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Why is std::set defined as an associative container?

I mean std::map is an associative container because it maps a value to a key, but why is it a set?

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@LuchianGrigore 23.4 and elsewhere. – ecatmur Apr 2 '13 at 10:03
It associates itself to itself... – Alex Chamberlain Apr 2 '13 at 10:08
The distinction in the standard is "sequence container" versus "associative container". While it's a bit of a stretch for a set to be "associative", it's a reasonable choice for that contrast in names. – Pete Becker Apr 2 '13 at 11:43
up vote 4 down vote accepted Class template set overview [set.overview]

A set satisfies all of the requirements of [..] an associative container (23.2.4) [...]

Because it satisfies all pre-conditions of being an associative container, which are described in 23.2.4. and aren't as simple as "maps a key to a value".

The second paragraph even highlights this (or rather, highlights that it is in fact map and multimap have additional functionality over associative containers):

23.2.4 Associative containers [associative.reqmts]

2) Each associative container is parameterized on Key and an ordering relation Compare that induces a strict weak ordering (25.4) on elements of Key. In addition, map and multimap associate an arbitrary type T with the Key. The object of type Compare is called the comparison object of a container.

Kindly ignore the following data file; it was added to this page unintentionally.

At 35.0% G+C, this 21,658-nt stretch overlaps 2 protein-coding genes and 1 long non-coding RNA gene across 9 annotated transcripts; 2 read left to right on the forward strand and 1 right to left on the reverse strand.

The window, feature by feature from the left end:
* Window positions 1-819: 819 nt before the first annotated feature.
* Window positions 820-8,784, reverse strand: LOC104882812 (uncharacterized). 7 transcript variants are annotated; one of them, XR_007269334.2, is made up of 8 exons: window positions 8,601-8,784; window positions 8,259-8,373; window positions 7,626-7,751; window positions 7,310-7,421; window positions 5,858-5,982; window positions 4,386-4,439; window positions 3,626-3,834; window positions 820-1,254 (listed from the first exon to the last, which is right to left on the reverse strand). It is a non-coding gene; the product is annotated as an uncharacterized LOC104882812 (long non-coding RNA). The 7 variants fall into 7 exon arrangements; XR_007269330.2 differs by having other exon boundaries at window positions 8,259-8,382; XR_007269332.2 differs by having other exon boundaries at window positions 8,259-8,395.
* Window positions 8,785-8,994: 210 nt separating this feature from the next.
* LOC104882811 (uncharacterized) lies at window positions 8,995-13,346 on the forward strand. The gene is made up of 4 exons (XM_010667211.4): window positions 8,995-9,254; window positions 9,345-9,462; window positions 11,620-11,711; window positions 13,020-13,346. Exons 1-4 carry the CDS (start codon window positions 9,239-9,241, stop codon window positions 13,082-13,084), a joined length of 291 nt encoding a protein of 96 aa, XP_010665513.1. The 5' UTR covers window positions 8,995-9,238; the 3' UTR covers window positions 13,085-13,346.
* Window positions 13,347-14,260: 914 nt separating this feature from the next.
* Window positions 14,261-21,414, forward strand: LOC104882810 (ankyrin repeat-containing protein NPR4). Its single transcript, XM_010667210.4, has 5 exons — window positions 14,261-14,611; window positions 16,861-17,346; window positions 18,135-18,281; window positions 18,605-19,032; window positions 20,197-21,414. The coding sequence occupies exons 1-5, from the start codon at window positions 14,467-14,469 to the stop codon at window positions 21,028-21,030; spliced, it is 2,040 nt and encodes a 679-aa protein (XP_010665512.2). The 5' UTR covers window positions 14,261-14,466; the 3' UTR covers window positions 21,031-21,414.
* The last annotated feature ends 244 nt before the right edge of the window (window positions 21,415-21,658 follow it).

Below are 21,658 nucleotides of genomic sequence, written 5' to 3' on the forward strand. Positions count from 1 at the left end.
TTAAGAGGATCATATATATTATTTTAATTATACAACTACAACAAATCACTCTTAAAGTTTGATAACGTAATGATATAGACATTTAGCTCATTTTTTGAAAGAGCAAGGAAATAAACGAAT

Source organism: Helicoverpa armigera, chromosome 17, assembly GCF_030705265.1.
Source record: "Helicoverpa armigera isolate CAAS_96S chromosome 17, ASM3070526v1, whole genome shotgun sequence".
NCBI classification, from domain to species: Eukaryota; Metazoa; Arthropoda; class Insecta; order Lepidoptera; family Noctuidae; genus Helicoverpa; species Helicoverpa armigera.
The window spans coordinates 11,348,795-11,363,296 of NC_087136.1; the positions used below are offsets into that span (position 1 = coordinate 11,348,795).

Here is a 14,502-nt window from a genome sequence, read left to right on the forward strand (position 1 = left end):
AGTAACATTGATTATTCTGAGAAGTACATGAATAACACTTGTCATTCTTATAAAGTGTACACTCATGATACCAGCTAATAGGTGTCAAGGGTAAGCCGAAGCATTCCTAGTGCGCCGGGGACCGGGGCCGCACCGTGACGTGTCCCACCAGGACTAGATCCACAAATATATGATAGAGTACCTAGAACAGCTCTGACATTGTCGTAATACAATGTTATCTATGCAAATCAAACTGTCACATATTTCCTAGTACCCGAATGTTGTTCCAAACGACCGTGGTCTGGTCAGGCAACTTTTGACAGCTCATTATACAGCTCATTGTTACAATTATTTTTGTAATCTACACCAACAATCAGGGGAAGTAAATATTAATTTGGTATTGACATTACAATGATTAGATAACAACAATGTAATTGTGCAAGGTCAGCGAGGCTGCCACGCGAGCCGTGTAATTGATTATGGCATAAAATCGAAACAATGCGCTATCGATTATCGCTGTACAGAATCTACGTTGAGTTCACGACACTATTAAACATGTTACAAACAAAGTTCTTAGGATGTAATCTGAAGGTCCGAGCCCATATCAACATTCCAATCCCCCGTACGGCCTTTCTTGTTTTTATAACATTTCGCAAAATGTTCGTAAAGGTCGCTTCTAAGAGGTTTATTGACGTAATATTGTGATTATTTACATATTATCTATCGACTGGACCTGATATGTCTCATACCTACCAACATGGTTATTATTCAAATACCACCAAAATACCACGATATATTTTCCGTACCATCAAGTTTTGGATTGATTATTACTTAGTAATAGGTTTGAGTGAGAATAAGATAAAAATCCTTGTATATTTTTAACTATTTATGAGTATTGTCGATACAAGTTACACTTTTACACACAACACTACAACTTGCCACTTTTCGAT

The full paragraph is too large to reproduce here.

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Got it, so it's not the key-value associativity that defines a container – Johnny Pauling Apr 2 '13 at 10:20
Forgot to thank you :) – Johnny Pauling Apr 2 '13 at 11:17
@Luchian Can we say std::set is container that is just like a sequential container with additional functionalities like sorted data and implementation in the form of red-black tree to provide O(logn) access – cbinder Jul 23 '14 at 7:56
@cbinder I don't think the RB tree implementation is required. – Luchian Grigore Jul 23 '14 at 8:14
have a look here… and also do note on my earlier comment whether that is reasonable to say or not. – cbinder Jul 23 '14 at 8:59

reference at

In a set, the key is the value, which must be unique.


"Elements in associative containers are referenced by their key and not by their absolute position in the container."

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